There are several popular science books available about our solar system, astronomy, and even cosmology. Most of them are descriptive. Obviously, whatever we know about astronomy and our solar system depends upon observations, and these have clearly increased drastically since we have satellites and other probes that do the observations from space. That requires however a thorough knowledge of how celestial objects move with respect to each other, while eventually, all the observations are collected on Earth at some particular time and place. It is not difficult to describe with a formula an elliptic trajectory of a planet in a two-body system, but to know at what time it will show above the horizon for an observer on Earth at some particular place and date, requires a careful transformation between different coordinate systems. If you are an amateur astronomer, and you are interested in doing these computations for yourself, this is the book that will teach you how to do that. It is not high precision rocket science, but you will get reasonably accurate results using the computational methods described in this book. Not that it requires highly advanced mathematics. The subtitle "A gentle introduction to computational astronomy" is spot on. All you need is some analytic geometry and trigonometry. The rest is conversion of units and transformations between coordinate systems.
First there is unit conversion, for example AU (astronomical unit which is the average distance Earth-Sun) versus kilometres and miles, but a time is even more disturbing. Conversion of a fractional number of hours into hours, minutes and seconds (HMS) is relatively simple but 24 hours also correspond to a rotation of 360 degrees, so time can also be measured in degrees, arcminutes, and arcseconds, (DMS) and degrees can be expressed as radians. Moreover the time of the day depends on the longitude position (defining the local mean time (LMT)) of the observer and there is daylight saving time (DST) for some countries. The sidereal time refers to our position with respect to the stars while the Earth rotates, which is of course important in astronomical calculations. On a larger time scale there is a calender problem defining the year (Julian vs. Gregorian calendar).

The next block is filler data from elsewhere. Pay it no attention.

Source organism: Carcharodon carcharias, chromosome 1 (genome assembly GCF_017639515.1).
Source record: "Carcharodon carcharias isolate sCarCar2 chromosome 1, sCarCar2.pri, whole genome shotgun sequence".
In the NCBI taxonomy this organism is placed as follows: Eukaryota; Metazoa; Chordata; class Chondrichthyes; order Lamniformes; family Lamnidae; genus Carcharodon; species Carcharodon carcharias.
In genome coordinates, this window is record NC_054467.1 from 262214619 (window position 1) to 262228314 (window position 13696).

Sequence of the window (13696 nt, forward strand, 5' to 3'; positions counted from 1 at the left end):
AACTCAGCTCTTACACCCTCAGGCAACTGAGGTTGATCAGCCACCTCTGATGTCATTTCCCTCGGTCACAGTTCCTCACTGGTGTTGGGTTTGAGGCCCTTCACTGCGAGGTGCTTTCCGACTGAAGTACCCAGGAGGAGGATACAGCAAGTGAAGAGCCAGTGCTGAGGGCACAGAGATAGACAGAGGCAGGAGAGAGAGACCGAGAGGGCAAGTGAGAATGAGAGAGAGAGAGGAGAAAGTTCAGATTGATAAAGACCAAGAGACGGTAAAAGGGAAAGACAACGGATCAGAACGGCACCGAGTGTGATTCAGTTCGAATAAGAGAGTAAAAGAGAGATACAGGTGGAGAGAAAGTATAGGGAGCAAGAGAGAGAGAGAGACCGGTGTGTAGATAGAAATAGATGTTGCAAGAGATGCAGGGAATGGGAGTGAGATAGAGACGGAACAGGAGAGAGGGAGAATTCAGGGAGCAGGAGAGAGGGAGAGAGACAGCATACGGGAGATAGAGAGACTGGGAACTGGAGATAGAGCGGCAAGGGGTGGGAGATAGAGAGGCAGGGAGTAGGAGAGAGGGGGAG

Next problem is the choice of a coordinate system. To define a location on Earth we are used to spherical coordinates with the origin at the centre, and the z-axis though the North Pole, (in the current epoch defined as the direction towards Polaris) and choosing a main meridian (Greenwich). The Earth's equator lies in the ecliptic plane. This system is similar to the celestial sphere (with its own North Pole —which is close to but different from Polaris because of precession— and its own meridian). For trajectories, we know since Kepler that we need elliptic coordinates depending on the anomaly of the ellipse. A planet circles the Sun on an elliptic trajectory increasing speed as it approaches the Sun in its perihelion and it is slowest when it is farthest away in the aphelion. Then one has to realize that the orbital plane of the planet (or any other celestial object) need not be the same as our ecliptic plane The galactic coordinate system refers to the larger scale where the equator plane corresponds to the average plane of our galaxy (the Milky Way). Minor corrections are required for parallax (like observing the Moon from different directions on Earth) and precession (the rotation axis of the Earth circling the celestial North Pole). All this requires careful transformations between the different space-time coordinates.